...making Linux just a little more fun!
Here in Ireland we have a talk show, the Late Late Show, which has the distinction of being the world's longest running talk show. Every year, a couple of weeks before Christmas, they have the Late Late Toy Show, to give parents and children an idea of what's available.
Since Christmas is approaching, I thought I'd try to bring this tradition over to the Linux Gazette. There is a lot of very good children's software available for Linux, but unfortunately not a high level of awareness of it.
I'll be focusing on the seven-year old age group, simply because my son, Mark, is seven (and an all-important half) and the software he likes is the software that has stayed on the machine.
KTuberling, or Potato Guy, is part of KDE. The idea is simple; it's a virtual Mr. Potato Head. Mark has had hours of fun with it over the last two years.
KTuberling has an option to save an image of the Potato Guy. This is a great idea - Mark had a couple of his creations as his wallpaper until I installed Tuxpaint.
Stickers is a sticker board program; you pick up a sticker from the palette, and place it where ever you like. The stickers can be resized, used as brushes, flipped around, have their saturation and brightness changed, etc.
The program has a great function which allows you to keep the mouse pointer confined to stickers' window. This is great for younger children, who haven't learned how to keep control over the mouse. Mark has been using this for over three years, and shows no sign of growing tired of it.
Tuxpaint is a paint program from Tux4Kids and New Breed Software, and the first in a series which will include a word processor and a DTP program. Tuxpaint at first glance is a normal paint program, albeit one with an interface suitable for the very young; but there are two options on the menu which make it special, "Magic" and "Stamp".
The stamps are a range of images which can be placed anywhere on the canvas, much like Stickers. The magic menu has thirteen effects which can be applied to the image, from the unique, such as the "drip" effect, which makes the selected portion of the image look like the paint ran; to standard effects, such as pixelization ("blocks"), with a childish touch.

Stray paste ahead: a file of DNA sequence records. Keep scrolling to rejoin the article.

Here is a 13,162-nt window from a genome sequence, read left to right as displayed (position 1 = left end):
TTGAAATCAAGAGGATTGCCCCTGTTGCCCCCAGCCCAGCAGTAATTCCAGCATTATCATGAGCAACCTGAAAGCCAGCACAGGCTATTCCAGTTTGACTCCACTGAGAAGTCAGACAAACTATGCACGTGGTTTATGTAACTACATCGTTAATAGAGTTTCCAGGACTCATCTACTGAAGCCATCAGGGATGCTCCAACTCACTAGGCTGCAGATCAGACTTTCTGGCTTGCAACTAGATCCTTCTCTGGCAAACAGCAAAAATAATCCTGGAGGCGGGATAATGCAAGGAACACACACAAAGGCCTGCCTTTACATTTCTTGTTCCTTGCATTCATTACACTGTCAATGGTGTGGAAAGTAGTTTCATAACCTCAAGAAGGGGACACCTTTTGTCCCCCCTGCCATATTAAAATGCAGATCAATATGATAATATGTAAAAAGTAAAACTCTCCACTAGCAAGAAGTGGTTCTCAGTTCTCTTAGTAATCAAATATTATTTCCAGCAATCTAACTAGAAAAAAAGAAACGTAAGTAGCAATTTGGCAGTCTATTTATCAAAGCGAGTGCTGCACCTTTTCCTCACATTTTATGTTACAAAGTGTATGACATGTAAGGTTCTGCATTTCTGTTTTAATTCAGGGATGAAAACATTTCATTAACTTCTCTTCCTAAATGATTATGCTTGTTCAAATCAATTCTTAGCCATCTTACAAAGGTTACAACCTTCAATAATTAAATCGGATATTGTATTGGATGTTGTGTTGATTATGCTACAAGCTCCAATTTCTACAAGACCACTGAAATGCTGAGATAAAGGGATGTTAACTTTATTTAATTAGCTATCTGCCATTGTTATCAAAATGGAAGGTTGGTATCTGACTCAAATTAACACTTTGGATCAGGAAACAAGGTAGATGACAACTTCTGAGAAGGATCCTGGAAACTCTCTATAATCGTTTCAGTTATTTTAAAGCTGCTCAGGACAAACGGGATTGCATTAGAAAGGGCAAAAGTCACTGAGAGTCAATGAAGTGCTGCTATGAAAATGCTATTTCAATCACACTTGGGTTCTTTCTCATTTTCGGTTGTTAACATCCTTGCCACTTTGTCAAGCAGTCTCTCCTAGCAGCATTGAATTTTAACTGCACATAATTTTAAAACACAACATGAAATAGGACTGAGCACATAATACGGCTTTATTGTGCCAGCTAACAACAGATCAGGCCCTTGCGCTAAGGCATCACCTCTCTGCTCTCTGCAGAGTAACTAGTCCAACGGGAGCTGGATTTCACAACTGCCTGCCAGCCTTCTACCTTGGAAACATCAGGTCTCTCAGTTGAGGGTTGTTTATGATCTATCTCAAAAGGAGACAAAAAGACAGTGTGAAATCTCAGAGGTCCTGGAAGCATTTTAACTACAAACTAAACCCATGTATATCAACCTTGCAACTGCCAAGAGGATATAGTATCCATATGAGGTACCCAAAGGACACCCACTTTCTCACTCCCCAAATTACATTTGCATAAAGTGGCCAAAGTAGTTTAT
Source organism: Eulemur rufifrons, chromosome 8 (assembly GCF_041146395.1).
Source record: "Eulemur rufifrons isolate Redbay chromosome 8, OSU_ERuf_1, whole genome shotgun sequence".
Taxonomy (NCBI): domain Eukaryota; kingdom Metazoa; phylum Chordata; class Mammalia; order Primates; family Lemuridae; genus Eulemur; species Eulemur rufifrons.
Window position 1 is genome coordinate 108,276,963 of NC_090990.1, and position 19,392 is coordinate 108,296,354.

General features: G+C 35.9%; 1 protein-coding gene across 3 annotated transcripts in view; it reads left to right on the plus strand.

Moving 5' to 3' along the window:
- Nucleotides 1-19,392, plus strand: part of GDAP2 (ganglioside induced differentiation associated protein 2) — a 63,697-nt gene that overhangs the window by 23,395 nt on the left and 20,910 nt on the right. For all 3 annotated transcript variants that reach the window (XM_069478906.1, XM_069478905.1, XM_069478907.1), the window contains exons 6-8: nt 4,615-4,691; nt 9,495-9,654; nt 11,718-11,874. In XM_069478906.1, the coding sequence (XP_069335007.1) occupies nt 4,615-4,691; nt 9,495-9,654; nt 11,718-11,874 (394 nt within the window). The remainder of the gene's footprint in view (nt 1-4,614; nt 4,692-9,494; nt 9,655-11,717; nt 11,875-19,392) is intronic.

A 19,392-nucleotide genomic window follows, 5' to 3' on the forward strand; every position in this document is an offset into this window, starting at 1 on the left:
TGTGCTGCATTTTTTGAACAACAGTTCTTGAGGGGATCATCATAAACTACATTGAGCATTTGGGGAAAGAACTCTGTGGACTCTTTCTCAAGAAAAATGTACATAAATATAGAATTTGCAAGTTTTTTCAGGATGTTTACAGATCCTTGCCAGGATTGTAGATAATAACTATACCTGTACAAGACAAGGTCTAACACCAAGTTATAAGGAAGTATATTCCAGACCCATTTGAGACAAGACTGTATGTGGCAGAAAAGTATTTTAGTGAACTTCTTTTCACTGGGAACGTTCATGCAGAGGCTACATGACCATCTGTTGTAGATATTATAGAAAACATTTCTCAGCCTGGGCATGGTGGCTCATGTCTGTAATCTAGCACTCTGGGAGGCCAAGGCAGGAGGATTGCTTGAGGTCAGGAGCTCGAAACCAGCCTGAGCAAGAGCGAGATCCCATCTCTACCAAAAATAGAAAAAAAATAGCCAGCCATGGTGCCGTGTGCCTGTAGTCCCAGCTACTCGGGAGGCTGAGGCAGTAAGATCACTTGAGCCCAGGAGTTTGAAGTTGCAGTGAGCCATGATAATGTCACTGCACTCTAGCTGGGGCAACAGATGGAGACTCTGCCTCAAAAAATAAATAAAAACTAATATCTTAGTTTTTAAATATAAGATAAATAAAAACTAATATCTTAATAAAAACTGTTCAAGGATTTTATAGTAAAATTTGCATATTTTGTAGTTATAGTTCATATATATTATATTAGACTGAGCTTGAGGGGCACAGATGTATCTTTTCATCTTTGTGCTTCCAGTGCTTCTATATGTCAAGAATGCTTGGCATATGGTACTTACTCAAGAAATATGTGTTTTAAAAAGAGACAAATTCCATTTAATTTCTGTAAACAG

Help is provided at the bottom of the screen, where Tux gives a brief instruction on how to use each tool.
GCompris is the daddy of kids programs for Linux. It's a framework for board based children's games, and includes many games for many ages. The package covers all age groups, with activities that range from teaching the alphabet to teaching chess. It also includes several games which have less educational value.
The activities come in 5 categories: reading, amusements, computers, board based, and algebra. The amusement category seems to be the miscellaneous section; there is a subsection for learning colors, the difference between left and right hands, and how to read an analog clock. There is also a continents jigsaw, where the country must be placed in the correct place, and I have to admit that I learned from this.
The computer section has activities to build keyboard and mouse skills, and the algebra section has several activities. Taken as a whole, these are better for younger children than tuxmath, as addition, subtraction, multiplication and division can be taken individually.
One difficulty I faced with GCompris is that at first I couldn't get the sound to work. GCompris uses audio in Ogg Vorbis files, so adding a .libao file in my home directory with the entry default_driver=arts sorted it out.
The first place any parent should start looking for software for their children is Linux for Kids. The site doesn't look to be frequently updated, but I haven't found any broken links.
Debian users are spoiled for choice because of the Debian Jr. subproject. Debian Jr. is aimed at "children from 1 to 99", and makes sure that the best software for children is just an apt-get away.
SEUL/edu is a project aimed at promoting educational software. Though not all of the software listed in their application index is aimed at kids, quite a lot is. You may even find something you'll find useful for yourself: I found LingoTeach there.
If you're interested in seeing Linux in schools, have a look at the Schoolforge project, which exists to make sure that Linux has all the tools needed by schools.
Jimmy is a single father of one, who enjoys long walks... Oh, right.
Jimmy has been using computers from the tender age of seven, when his father
inherited an Amstrad PCW8256. After a few brief flirtations with an Atari ST
and numerous versions of DOS and Windows, Jimmy was introduced to Linux in 1998
and hasn't looked back.
In his spare time, Jimmy likes to play guitar and read: not at the same time,
but the picks make handy bookmarks.
Jimmy has been using computers from the tender age of seven, when his father inherited an Amstrad PCW8256. After a few brief flirtations with an Atari ST and numerous versions of DOS and Windows, Jimmy was introduced to Linux in 1998 and hasn't looked back.
In his spare time, Jimmy likes to play guitar and read: not at the same time, but the picks make handy bookmarks.